Who is #NextUP at Notre Dame Press? In this piece, written by PhD candidate Jacob Kildoo, he describes his role as a summer intern in the acquisitions department at Notre Dame Press where he learned what goes on behind the scenes in the publishing world. Coming from an academic background, he wanted to find out what exactly does it take to publish one’s work in the form of a full-blown book? What sorts of criteria do editors use to evaluate the quality and marketability of academic manuscripts? And what does it take to transform these manuscripts into complete, tangible, and aesthetically pleasing books?
For many academics—especially those of us in the early stages of our careers—the inner workings of publishing are, without a doubt, rather hazy. While we might understand how to articulate the significance of our research, how to navigate the ins and outs of peer review, and how to craft effective proposals, the concrete procedures of university presses (UPs) are far more enigmatic. As I was recently reflecting on my time in academia, it struck me that my experience with publishing has been somewhat one-sided. What exactly goes on behind the scenes in the publishing world? Beyond producing sophisticated and exciting research, what exactly does it take to publish one’s work in the form of a full-blown book? What sorts of criteria do editors use to evaluate the quality and marketability of academic manuscripts? What does it take to transform these manuscripts into complete, tangible, and aesthetically pleasing books? It is with these questions in mind that I began my role as a summer intern in the acquisitions department at the University of Notre Dame Press. My modest hope was to steal a glimpse into the world of UPs. What I’ve gotten instead was the opportunity to engage in close, hands-on work with excellent manuscripts; to learn from knowledgeable colleagues; and to explore a unique and rewarding industry. Let me share just a bit about my experience.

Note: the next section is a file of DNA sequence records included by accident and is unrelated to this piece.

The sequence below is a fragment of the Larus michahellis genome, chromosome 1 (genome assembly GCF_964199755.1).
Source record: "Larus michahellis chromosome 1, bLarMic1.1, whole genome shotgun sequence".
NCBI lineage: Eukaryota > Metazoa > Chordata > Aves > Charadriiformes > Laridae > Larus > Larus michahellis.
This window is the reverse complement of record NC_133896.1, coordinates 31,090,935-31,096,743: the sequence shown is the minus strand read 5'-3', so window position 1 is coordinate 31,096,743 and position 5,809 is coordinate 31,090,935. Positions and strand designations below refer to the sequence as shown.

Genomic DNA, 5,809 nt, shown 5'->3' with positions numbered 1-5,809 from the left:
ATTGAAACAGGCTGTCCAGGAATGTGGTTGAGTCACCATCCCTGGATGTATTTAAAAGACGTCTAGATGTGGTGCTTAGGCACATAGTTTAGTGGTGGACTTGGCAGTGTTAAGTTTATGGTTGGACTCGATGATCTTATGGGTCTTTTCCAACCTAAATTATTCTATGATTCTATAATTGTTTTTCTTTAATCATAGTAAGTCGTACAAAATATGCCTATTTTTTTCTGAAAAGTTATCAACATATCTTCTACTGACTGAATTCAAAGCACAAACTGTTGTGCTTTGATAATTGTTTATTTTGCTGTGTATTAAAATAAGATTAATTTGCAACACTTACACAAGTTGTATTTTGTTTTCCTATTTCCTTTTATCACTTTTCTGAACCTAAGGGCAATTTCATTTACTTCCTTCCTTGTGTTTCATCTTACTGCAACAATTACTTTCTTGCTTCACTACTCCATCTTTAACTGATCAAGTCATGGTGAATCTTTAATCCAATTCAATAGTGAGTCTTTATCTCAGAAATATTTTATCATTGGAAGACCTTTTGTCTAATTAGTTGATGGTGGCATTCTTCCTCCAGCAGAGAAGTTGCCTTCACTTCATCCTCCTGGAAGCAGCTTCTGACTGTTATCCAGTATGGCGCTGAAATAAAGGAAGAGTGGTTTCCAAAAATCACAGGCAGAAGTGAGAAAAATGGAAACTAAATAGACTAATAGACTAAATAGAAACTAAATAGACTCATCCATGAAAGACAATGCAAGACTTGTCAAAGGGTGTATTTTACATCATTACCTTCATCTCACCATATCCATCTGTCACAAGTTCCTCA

So what does a job in acquisitions entail?
We might think of acquisitions as the “front end” of the publishing process. Here at UNDP, acquisitions editors are responsible for soliciting and evaluating manuscript proposals, interfacing with authors, facilitating the peer review process, gathering valuable metadata, negotiating with the university’s editorial board, and helping to prepare the earliest drafts of scholarly manuscripts before they are passed on to the manuscript editorial, production, and marketing and sales departments. My own position in acquisitions has afforded me the opportunity to contribute to many of these processes—especially the preparation of manuscripts and gathering of metadata. One of the most important aspects of this work is being able to determine, in concrete terms, the potential impact of a given manuscript. What are comparable titles? How many copies should we expect to sell? What is an appropriate price for this book? These considerations are important not only because they help our press contribute to specialist academic discourses, but likewise because they help us to market our books well. In this sense, I have learned that the work of an acquisitions editor not only involves a close consideration of books’ contents, but also an understanding of what audiences they ought to reach. At the end of the day, we not only want to publish great books—we also want them to get into the right hands!